Originally Posted by paidgeek
I think the term CLV is a antiquated as it was used to define how LD, and CED read analog video data from a disc. In consider this term a misnomer since we are not reading data from the disc in real time, but rather picking up packets of data at faster than real time.
CLV was never intended to refer to the rate an application consumed data from the disc. C
elocity deals with velocity, and velocity is a physical quantity of an object's motion. In this case the relative velocity of pits in a plastic substrate relative to a optical pickup unit.
Therefore CLV refers to the relationship of the channel bits on the disc and the activity of the drive when reading these bits. Even modern Blu-ray drives read discs at a constant velocity, no matter what rate the video application requests data. In other words, the rate you request data (packets or not) does not generally change the disc velocity the drive uses to to retrieve that data. This is true if the drive reads the disc in CLV or CAV mode.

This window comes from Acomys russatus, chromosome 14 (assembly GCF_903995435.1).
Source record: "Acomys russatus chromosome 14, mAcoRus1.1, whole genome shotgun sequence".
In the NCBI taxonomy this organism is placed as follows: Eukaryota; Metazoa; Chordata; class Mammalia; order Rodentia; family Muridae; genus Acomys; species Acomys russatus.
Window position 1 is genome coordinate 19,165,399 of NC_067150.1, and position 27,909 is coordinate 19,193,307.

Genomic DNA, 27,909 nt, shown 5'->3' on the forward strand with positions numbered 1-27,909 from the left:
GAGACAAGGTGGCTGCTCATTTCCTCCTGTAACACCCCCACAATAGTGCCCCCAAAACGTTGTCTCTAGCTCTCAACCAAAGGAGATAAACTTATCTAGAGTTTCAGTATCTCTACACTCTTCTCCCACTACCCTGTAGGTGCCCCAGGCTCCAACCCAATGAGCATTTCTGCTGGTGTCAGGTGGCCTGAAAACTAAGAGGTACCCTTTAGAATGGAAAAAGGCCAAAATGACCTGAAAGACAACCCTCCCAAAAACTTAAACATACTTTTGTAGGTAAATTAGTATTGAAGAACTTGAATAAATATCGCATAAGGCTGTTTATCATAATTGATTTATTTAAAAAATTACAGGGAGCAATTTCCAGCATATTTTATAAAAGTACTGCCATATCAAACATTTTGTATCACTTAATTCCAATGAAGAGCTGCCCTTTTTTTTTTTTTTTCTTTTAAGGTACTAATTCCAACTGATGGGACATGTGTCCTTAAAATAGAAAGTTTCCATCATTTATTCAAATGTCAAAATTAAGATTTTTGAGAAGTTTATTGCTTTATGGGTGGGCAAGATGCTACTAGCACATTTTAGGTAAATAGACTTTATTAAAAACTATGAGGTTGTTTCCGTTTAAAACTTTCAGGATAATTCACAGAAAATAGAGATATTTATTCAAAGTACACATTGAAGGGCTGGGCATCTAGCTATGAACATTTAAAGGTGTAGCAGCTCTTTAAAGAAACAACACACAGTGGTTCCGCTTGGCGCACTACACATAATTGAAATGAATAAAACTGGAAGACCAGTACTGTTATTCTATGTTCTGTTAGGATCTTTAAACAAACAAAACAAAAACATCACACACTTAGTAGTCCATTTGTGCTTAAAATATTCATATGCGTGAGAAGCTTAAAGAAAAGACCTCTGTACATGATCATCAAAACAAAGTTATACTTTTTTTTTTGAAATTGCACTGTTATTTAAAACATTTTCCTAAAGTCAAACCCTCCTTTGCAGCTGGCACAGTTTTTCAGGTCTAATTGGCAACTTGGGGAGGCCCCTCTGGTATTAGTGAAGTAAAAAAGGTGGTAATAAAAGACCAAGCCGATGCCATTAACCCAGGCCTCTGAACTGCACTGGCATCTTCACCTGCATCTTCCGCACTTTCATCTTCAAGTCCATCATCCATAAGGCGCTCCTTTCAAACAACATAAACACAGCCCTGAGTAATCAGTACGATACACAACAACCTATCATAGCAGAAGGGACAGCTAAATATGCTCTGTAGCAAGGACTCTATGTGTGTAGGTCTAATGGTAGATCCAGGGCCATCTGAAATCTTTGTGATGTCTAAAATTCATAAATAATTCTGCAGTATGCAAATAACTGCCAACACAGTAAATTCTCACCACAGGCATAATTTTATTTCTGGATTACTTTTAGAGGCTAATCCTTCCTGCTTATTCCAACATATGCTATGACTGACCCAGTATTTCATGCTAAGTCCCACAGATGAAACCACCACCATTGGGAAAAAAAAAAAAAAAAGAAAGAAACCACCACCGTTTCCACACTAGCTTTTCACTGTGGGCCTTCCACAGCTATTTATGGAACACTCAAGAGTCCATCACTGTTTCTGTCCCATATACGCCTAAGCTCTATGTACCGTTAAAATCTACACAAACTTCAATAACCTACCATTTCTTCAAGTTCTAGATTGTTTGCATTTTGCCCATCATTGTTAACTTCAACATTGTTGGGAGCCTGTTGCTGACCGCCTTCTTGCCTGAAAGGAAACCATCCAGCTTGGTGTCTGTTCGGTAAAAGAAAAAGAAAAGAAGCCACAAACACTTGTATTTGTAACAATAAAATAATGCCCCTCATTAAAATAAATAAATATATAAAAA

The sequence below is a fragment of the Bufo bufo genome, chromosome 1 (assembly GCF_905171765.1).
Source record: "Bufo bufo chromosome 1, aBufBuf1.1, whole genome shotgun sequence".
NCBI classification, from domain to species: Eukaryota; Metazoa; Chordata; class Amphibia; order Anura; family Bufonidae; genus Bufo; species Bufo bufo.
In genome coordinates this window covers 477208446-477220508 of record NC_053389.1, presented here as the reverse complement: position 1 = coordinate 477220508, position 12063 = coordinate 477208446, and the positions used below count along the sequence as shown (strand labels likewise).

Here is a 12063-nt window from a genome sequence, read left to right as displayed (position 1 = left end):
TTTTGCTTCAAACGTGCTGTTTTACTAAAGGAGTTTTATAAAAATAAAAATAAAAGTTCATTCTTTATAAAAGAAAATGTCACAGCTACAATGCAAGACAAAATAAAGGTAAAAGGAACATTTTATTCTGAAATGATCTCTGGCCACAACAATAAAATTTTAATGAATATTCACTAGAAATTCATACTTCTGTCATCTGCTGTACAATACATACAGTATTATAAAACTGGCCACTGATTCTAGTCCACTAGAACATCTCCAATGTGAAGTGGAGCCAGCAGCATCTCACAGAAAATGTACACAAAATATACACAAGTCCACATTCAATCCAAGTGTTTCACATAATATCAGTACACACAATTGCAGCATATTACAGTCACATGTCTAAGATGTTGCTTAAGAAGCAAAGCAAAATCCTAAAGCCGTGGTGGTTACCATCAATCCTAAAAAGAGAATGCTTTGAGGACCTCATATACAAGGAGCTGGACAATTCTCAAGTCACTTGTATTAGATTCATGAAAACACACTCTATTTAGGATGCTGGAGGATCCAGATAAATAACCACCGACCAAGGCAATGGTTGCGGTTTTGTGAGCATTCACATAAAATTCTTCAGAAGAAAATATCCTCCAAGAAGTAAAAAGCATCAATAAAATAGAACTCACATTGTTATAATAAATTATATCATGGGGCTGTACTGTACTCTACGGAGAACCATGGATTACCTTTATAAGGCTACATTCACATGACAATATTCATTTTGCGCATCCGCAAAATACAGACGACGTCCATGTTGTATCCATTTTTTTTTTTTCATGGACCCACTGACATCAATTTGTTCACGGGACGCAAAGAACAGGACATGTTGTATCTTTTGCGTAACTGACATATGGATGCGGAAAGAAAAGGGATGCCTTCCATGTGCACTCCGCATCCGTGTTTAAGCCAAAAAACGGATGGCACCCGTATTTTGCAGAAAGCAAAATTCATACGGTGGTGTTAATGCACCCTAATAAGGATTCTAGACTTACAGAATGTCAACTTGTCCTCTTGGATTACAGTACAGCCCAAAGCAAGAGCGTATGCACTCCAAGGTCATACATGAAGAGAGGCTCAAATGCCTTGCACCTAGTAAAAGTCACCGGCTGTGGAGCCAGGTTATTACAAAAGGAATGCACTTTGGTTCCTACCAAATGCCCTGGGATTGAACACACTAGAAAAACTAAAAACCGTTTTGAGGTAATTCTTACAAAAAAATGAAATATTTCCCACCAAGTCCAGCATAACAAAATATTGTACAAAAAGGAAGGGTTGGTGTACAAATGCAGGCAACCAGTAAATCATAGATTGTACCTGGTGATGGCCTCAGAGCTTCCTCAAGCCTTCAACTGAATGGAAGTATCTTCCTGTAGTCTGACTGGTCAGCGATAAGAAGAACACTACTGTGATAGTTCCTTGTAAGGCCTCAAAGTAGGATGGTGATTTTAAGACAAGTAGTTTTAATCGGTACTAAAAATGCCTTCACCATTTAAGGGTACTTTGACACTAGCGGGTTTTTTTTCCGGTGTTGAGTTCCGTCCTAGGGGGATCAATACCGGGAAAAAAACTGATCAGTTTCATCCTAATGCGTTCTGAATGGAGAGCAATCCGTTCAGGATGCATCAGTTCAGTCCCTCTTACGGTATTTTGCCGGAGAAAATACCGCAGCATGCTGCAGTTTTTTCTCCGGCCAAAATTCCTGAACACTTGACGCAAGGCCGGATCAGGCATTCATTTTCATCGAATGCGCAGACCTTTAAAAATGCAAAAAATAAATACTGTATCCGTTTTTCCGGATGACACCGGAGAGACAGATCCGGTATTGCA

that a Blu-ray disc is manufactured to a precise CLV specification. This manufacturing takes no account of the rate the application will consume the data.
CLV is not the only type of velocity used on optical discs. C
elocity (CAV) recording may be seen near the inner hub as human readable text and machine readable barcodes. (Indeed, the BCA barcode is important for BD-ROM video discs.) Z
elocity recording may be seen in formats that are designed for very fast random access such as DVD-RAM, HD DVD-RAM, UDO, MO, and hard drives.